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I always get the doubt about this. I know that a bike measures its speed based on the motion of its front wheel. So what is the case with train? Is it same principle? Then what about an airplane? Is it by radars?

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closed as off-topic by Qmechanic Oct 12 at 19:25

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4 Answers 4

up vote 3 down vote accepted

Trains simply use a wheel rotation, either by an eddy current disc as in a car speedo or by a digital counter on a shaft in a modern system.

Aeroplanes don't really care about their absolute (ground) speed they only care about the speed relative to the surrounding air - this is what determines if the wings work. They measure this with a pitot tube, essentially a form of air pressure measurement.

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hmm, I think they care enough about ground speed when it comes to whether they are in range of a runway ;-) –  Nic Mar 21 '12 at 15:46
@Nic - well if you are 500km from a runway and out of fuel then if you have a 200kph headwind or in a 200kph jetstream is what matters –  Martin Beckett Mar 21 '12 at 15:50
At night or in fog misjudging your ground speed can be a big deal. There is a long and tragic history of pilots flying into hillsides or landing in the sea because they weren't aware they were flying in a wind and misjudged their position. –  John Rennie Mar 22 '12 at 7:25
These are the right angled sticky-out bits you see often just beneath the cockpit windows, right? –  WetSavannaAnimal aka Rod Vance Aug 16 '13 at 2:45
@WetSavannaAnimalakaRodVance - yes –  Martin Beckett Aug 16 '13 at 3:08

These days planes measure their speed (and position) using GPS. In the old days (my father used to fly Tiger Moth's!) they would measure air speed for a rough guide, but correct their speed by spotting landmarks on the ground. In poor visibility it was not uncommon for pilots to get lost, sometimes resulting in tragedy when they flew into mountains or ditched in the sea.

Trains can measure their speed just like bicycles, because the wheels are in contact with the track. However I would guess that modern trains also use satnav.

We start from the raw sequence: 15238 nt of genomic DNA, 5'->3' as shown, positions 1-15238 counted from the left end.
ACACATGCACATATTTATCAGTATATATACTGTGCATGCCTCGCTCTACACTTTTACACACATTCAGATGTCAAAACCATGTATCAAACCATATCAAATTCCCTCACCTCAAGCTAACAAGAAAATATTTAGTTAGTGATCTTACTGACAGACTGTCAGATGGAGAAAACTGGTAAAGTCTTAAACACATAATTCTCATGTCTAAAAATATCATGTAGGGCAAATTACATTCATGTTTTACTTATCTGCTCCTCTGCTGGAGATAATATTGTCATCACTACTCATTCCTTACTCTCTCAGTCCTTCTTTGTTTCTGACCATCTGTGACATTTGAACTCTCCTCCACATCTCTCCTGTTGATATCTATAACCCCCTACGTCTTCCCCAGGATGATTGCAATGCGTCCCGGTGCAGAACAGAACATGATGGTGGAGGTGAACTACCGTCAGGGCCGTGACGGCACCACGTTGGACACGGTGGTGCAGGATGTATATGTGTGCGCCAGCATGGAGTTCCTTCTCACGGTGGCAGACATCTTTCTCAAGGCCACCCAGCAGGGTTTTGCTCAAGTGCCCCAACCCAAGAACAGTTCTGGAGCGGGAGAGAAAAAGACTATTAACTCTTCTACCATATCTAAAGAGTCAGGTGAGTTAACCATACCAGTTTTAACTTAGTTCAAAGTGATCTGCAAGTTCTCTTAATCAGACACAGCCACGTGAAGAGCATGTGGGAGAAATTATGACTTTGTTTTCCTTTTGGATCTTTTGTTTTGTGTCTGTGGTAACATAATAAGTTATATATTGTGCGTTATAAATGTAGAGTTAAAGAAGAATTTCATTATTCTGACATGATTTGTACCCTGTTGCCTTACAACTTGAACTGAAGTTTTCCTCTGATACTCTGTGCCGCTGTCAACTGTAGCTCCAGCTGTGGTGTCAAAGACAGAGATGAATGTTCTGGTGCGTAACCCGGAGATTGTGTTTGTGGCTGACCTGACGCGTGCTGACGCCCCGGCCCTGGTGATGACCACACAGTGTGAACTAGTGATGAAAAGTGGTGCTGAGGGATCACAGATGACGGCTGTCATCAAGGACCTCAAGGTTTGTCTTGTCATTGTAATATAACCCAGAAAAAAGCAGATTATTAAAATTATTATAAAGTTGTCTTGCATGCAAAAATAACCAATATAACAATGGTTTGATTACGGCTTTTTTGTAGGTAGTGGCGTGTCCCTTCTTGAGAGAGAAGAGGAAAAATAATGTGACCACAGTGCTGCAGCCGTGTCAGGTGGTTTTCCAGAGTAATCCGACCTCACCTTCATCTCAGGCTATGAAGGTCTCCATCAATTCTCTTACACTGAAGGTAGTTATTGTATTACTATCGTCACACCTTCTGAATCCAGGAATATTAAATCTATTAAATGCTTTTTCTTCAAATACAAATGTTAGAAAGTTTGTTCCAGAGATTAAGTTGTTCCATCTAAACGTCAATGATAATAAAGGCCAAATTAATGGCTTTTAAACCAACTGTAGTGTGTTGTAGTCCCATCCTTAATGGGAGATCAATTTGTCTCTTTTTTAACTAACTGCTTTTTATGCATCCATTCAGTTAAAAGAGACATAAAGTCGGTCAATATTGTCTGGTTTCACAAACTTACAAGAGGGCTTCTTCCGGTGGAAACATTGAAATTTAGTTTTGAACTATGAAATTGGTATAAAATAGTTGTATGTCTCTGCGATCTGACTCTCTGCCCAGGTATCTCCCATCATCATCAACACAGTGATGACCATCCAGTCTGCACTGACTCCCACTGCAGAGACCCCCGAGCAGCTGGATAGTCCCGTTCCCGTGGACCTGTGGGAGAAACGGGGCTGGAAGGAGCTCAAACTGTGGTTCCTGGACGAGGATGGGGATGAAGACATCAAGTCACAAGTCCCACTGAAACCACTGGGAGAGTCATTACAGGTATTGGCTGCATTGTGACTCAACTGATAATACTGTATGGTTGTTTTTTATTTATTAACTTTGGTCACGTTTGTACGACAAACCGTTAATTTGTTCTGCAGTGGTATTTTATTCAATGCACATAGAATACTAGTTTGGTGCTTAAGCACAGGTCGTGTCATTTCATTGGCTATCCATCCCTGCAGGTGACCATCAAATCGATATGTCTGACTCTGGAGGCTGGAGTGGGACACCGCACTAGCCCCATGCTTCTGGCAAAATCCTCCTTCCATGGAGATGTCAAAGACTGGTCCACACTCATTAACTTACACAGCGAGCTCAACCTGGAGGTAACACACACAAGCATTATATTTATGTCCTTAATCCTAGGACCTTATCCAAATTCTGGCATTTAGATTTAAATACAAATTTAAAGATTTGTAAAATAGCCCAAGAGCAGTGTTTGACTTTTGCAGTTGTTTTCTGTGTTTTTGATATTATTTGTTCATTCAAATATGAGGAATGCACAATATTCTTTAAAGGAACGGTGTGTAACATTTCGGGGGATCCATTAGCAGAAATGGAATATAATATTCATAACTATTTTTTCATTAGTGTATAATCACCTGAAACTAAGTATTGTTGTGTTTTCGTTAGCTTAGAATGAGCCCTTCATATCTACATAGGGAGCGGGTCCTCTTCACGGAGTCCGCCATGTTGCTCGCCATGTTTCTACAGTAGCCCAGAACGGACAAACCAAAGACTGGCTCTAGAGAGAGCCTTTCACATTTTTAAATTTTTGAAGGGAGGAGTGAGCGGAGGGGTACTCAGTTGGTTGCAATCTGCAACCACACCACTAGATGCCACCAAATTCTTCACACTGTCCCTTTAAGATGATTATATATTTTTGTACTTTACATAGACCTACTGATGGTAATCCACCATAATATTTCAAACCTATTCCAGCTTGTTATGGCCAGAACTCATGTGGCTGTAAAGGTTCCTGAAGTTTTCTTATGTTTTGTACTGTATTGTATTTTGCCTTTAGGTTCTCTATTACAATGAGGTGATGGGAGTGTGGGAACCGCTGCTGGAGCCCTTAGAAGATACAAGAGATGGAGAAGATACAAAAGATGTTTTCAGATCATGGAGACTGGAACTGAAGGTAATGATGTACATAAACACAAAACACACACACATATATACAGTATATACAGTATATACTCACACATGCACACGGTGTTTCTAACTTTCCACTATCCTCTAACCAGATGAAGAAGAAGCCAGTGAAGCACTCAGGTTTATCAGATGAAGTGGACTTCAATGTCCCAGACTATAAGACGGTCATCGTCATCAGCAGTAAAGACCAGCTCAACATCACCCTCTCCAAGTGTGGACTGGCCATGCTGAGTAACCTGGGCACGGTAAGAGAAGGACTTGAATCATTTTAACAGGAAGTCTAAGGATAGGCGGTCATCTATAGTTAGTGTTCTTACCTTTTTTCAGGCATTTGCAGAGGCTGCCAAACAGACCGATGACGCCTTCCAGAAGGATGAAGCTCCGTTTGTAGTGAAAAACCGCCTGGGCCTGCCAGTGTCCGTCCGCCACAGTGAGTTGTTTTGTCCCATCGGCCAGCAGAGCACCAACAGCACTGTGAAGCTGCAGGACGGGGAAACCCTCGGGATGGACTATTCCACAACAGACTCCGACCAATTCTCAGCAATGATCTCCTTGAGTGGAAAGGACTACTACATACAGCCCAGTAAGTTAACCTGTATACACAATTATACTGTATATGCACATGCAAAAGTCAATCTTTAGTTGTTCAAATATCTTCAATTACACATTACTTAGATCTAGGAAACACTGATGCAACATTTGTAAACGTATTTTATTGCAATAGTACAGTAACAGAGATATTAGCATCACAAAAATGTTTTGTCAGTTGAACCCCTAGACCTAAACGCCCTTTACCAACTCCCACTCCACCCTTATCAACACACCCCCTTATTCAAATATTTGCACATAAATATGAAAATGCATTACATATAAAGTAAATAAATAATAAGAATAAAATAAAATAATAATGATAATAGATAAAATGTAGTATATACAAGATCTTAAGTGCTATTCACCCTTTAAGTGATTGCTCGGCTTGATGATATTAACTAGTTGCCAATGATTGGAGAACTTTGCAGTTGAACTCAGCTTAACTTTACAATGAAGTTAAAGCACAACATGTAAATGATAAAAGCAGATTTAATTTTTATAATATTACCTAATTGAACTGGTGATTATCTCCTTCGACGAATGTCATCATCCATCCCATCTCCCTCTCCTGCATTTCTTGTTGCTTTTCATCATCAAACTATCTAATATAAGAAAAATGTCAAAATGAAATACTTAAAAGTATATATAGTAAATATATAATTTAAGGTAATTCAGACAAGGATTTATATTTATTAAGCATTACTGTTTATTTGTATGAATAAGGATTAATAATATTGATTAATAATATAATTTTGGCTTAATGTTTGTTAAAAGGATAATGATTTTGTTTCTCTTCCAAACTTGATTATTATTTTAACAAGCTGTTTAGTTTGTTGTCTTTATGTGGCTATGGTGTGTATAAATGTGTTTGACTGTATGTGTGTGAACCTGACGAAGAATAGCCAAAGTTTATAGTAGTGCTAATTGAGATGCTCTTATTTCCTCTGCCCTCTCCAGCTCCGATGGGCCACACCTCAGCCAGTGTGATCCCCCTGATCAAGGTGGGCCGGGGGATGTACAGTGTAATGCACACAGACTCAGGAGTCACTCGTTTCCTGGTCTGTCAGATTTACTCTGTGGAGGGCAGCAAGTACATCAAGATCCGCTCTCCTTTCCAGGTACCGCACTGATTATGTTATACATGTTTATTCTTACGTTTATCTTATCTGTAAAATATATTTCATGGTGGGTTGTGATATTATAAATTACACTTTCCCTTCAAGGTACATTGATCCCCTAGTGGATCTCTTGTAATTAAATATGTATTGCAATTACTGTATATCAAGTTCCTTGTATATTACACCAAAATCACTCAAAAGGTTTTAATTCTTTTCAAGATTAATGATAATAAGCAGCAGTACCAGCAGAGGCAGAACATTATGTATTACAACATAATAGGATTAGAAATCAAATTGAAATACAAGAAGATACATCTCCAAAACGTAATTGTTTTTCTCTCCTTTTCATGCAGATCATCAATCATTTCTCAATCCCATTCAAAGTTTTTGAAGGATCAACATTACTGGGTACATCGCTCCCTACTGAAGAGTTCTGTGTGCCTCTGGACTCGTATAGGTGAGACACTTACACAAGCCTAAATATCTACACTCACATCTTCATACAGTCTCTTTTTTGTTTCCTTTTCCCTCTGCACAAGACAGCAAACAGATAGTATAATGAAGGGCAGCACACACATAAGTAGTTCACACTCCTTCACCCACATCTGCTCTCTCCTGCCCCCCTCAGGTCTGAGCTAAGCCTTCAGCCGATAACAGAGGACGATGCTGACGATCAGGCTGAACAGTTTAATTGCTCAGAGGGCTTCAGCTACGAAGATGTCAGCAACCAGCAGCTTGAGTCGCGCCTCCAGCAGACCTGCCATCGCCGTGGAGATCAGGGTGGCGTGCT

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Planes measure their _air_speed with pitot tubes. Ground speed can be derived from GPS, but also from INS (Inertial Navigation Systems) and radio beacons. –  MSalters Mar 20 '12 at 14:11
Oops yes, I put "measure wind speed" where I meant "measure air speed". –  John Rennie Mar 20 '12 at 15:58
John, I think your answer should point out that the speed of an airplane is relative to the air and is not relative to the ground. It is interesting to note that a slow flying plane flying opposite to a fast moving air mass may have zero or even negative ground speed. –  Kent Byerley Mar 20 '12 at 17:54

Planes have pitot tubes.

Trains have wheel encoders

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The airspeed indicator: which calculates speed by measuring the pressure created by air that flows past an airplane as it moves forward. There is one concern with that. Because that pressure is a result of both the plane’s forward velocity and the static atmospheric pressure, an accurate measure of airspeed requires that the atmospheric pressure be subtracted from the total air pressure the airplane experiences. This leaves only the velocity pressure, which is the increased pressure caused by the rate of speed.

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protected by Qmechanic Aug 16 '13 at 6:04

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